[4] The carbonate compensation depth is defined in two ways. The geochemical compensation depth, z_{cc}, is the depth where dissolution at the sediment-water interface exactly balances the rain of CaCO_{3} from above, such that none accumulates [Schink and Guinasso, 1977; Takahashi and Broecker, 1977; Tyrrell, 2008]. The geological compensation depth, z_{cc}^{sed}, occurs where the CaCO_{3} content of sediments drops to ∼10% of solids, due again to dissolution [Kennett, 1982; Morse and Mackenzie, 1990; Broecker, 2009].

[5] Previously z_{cc} has been computed laboriously by modelling the calcite content of sediments with ocean depth using diagenetic models [e.g., Schink and Guinasso, 1977; Takahashi and Broecker, 1977; Sundquist, 1990; Archer and Maier-Reimer, 1994; Ridgwell and Hargreaves, 2007]. These models predict that the zone of dissolution in the sediment is on-the-order-of a few millimeters at most. This extreme attenuation indicates that dissolution could be well approximated as a reaction at the sediment-water interface alone. Consequently, to write a formula for z_{cc}, one balances input and dissolution at this interface. As a first step, if F_{c} is the net amount of CaCO_{3} that falls into the deep sea and reaches the bottom, i.e., the CaCO_{3} input below ∼2000 m [Berelson et al., 2007], and A_{D} is the area of the deep ocean below this same depth, then the average input per unit area of seafloor (the rain) is simply the quotient F_{c}/A_{D}.

[6] Next, we need to specify the calcite dissolution rate, which has been modeled as a high-order function of the undersaturation [e.g., Keir, 1980]. Hales and Emerson [1997] have argued instead that the order is linear, if the correct solubility is employed. We also employ linear kinetics, but for a different reason.

[7] Most experimental studies of CaCO_{3} dissolution, including Keir [1980], deal with dissolution of suspended calcite, which is not directly applicable to the seafloor because of vastly different mass-transfer characteristics. Keir [1983] dissolved beds of natural carbonate-bearing sediments in a reaction chamber with a rotating mixer, and he interpreted his data as consistent with high order of reaction. However, plots of the product C_{sat} (1 − Ω) b, where Ω = [CO_{3}]_{D}/C_{sat} and b = fraction of CaCO_{3} in sediment, versus his rates of CO_{3}^{=} release are decidedly linear (see Figure S1) except for two, which are simply scattered. This observed linearity applies to the seafloor.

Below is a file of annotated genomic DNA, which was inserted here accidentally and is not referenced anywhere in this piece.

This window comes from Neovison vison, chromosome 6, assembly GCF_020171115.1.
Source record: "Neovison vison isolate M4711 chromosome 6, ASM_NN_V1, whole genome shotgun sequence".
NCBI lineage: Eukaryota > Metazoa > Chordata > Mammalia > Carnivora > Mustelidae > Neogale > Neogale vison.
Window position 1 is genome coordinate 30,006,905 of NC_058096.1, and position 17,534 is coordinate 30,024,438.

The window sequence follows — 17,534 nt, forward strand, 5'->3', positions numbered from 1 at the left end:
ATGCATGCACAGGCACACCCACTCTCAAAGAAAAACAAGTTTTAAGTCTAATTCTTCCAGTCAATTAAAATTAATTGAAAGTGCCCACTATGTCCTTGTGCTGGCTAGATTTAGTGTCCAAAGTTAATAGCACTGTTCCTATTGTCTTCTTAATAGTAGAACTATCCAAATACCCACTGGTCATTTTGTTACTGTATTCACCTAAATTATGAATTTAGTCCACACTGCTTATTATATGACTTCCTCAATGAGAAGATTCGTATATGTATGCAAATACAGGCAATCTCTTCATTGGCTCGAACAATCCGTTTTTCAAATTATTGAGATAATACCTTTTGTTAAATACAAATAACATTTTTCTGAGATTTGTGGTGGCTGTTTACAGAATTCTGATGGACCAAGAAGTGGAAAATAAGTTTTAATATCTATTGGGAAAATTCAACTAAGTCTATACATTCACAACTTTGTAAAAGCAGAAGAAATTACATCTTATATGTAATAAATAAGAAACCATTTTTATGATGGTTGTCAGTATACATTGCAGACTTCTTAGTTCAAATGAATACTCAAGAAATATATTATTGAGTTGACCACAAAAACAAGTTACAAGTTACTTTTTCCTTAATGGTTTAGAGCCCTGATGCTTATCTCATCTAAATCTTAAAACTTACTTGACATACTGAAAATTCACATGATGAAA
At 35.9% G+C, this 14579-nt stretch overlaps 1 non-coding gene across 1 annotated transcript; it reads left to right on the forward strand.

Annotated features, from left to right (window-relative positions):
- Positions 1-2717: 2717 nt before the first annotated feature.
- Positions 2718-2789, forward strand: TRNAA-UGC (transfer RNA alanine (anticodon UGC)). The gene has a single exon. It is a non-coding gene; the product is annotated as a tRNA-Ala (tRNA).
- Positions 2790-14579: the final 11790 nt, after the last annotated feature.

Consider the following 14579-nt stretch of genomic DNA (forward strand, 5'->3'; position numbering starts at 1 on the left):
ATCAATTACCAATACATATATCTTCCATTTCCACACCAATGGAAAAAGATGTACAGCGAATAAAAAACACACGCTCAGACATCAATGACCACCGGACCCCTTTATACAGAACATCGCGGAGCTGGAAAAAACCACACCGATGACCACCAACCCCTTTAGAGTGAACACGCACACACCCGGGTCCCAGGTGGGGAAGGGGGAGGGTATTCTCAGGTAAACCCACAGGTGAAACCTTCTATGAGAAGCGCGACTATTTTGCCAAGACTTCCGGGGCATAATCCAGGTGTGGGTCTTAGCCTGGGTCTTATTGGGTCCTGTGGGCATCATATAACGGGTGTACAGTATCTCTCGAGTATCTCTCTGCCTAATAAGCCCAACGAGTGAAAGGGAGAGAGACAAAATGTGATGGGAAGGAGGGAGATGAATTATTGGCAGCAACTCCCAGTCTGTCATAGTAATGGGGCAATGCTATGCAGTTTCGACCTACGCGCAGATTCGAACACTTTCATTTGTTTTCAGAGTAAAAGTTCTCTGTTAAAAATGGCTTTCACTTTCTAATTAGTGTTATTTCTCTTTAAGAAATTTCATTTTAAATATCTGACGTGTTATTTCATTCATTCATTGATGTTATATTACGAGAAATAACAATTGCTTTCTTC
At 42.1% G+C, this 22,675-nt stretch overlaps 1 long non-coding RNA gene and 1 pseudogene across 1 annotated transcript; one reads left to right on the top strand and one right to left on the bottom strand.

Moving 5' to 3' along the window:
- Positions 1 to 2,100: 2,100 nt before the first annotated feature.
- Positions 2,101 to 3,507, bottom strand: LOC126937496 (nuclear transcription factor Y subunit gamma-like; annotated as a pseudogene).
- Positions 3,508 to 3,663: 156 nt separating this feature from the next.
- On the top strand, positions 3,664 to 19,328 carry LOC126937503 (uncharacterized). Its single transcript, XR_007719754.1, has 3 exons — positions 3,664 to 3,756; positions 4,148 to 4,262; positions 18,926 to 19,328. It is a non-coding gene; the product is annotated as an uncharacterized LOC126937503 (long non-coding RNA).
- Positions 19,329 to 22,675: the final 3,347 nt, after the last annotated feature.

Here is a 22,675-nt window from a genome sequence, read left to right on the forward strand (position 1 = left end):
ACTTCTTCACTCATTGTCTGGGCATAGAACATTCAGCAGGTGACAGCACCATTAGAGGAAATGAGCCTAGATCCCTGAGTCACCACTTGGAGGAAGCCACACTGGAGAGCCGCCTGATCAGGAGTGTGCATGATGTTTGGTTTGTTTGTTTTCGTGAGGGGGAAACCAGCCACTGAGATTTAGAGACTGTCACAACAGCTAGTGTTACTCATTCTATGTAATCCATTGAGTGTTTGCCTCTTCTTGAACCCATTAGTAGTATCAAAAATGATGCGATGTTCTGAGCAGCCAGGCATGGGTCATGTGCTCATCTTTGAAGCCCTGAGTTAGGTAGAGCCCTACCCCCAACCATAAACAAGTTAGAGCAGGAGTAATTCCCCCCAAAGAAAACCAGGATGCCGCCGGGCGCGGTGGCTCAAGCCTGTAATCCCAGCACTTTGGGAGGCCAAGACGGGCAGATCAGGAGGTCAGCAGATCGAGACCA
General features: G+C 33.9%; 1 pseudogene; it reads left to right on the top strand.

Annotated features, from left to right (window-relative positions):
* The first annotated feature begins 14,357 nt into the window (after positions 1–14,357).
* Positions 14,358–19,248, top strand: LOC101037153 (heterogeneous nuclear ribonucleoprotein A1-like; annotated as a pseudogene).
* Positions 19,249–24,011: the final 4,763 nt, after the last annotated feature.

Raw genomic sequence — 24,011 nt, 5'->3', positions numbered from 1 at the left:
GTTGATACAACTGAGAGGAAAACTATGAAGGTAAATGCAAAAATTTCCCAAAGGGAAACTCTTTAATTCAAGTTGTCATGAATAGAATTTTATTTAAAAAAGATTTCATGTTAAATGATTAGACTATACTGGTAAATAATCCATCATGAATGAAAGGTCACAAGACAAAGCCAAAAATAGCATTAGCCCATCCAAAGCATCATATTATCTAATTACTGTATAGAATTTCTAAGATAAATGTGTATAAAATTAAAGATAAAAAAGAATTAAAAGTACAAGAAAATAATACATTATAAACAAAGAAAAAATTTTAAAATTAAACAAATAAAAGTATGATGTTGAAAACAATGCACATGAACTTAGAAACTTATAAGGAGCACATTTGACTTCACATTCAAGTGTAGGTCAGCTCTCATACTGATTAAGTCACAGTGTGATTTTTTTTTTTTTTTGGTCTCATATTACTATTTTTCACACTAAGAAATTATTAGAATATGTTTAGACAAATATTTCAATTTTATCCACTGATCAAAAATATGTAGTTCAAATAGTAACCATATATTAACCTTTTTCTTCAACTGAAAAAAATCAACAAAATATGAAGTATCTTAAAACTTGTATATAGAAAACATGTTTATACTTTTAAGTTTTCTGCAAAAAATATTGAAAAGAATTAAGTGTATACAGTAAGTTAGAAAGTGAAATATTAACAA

[8] The balance of carbonate rain and dissolution at z_{cc} is then given as

where k_{c} is the heterogeneous rate constant for dissolution at the sediment-water interface, with units of length per unit time, and C_{sat}(z_{cc}) is the CO_{3}^{=} saturation concentration at z_{cc}. Equation (1) can be substituted into equation (3) to obtain an explicit equation for z_{cc}:

This expression shows that z_{cc} is always larger than z_{sat} because the first term within the logarithm is always positive. If [CO_{3}]_{D} is a known function of depth, an expression for z_{cc} can still be obtained, but of a different form. Equations (2) and (4) hold for both steady state and transient conditions.